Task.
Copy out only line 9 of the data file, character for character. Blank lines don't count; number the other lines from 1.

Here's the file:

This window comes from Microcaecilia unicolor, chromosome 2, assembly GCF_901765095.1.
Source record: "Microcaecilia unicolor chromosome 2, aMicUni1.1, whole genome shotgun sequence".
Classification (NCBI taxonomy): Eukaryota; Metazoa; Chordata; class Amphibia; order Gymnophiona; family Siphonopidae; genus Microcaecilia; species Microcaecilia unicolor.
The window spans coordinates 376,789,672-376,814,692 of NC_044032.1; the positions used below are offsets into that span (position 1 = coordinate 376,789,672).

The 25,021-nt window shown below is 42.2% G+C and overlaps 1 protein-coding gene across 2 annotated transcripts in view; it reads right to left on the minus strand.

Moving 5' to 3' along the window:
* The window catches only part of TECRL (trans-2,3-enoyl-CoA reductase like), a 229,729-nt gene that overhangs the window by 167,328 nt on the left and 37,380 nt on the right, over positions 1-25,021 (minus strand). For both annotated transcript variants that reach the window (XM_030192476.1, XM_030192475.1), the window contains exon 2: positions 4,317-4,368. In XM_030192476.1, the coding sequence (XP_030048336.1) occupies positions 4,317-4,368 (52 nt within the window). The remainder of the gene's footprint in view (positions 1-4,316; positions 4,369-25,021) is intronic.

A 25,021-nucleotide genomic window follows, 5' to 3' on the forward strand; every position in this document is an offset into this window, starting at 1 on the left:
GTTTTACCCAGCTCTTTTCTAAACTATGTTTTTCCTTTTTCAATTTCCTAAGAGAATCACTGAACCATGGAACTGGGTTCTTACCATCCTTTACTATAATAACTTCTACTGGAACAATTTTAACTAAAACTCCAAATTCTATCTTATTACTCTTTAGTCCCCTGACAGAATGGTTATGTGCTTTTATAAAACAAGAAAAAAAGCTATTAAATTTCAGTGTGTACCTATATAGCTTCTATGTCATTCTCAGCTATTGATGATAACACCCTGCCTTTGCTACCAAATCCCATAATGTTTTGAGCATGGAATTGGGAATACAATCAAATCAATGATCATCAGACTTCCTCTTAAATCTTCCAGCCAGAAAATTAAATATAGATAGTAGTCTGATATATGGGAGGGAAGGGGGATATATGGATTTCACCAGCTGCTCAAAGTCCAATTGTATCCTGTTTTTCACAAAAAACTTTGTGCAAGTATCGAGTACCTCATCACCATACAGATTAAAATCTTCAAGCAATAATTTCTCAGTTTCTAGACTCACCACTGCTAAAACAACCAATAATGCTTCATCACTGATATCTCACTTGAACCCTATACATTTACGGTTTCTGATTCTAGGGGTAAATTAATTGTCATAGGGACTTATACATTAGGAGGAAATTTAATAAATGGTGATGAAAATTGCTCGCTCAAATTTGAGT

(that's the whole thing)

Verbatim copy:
GTTTTACCCAGCTCTTTTCTAAACTATGTTTTTCCTTTTTCAATTTCCTAAGAGAATCACTGAACCATGGAACTGGGTTCTTACCATCCTTTACTATAATAACTTCTACTGGAACAATTTTAACTAAAACTCCAAATTCTATCTTATTACTCTTTAGTCCCCTGACAGAATGGTTATGTGCTTTTATAAAACAAGAAAAAAAGCTATTAAATTTCAGTGTGTACCTATATAGCTTCTATGTCATTCTCAGCTATTGATGATAACACCCTGCCTTTGCTACCAAATCCCATAATGTTTTGAGCATGGAATTGGGAATACAATCAAATCAATGATCATCAGACTTCCTCTTAAATCTTCCAGCCAGAAAATTAAATATAGATAGTAGTCTGATATATGGGAGGGAAGGGGGATATATGGATTTCACCAGCTGCTCAAAGTCCAATTGTATCCTGTTTTTCACAAAAAACTTTGTGCAAGTATCGAGTACCTCATCACCATACAGATTAAAATCTTCAAGCAATAATTTCTCAGTTTCTAGACTCACCACTGCTAAAACAACCAATAATGCTTCATCACTGATATCTCACTTGAACCCTATACATTTACGGTTTCTGATTCTAGGGGTAAATTAATTGTCATAGGGACTTATACATTAGGAGGAAATTTAATAAATGGTGATGAAAATTGCTCGCTCAAATTTGAGT